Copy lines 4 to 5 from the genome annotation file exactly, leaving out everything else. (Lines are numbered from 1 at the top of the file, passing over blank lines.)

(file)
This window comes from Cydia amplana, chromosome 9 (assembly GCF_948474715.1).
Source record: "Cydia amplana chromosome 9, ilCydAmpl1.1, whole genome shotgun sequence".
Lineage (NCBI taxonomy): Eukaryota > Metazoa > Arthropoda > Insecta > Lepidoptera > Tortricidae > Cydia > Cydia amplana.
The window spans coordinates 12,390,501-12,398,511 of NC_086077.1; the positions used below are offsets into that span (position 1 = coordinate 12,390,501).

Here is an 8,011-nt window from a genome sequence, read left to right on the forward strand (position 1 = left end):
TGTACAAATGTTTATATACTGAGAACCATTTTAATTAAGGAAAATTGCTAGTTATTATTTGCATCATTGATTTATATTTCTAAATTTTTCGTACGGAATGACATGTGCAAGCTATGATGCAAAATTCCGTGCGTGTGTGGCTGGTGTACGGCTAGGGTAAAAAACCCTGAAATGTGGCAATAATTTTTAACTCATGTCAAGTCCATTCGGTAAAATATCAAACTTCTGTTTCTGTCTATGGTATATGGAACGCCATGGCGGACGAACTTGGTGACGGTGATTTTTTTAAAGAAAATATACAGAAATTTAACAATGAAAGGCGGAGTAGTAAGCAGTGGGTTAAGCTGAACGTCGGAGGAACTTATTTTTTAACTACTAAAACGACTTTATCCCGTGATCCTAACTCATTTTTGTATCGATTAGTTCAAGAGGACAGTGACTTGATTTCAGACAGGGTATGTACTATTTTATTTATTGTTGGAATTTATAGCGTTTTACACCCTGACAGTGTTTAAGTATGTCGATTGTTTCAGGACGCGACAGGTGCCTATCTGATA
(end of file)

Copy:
The window spans coordinates 12,390,501-12,398,511 of NC_086077.1; the positions used below are offsets into that span (position 1 = coordinate 12,390,501).

Here is an 8,011-nt window from a genome sequence, read left to right on the forward strand (position 1 = left end):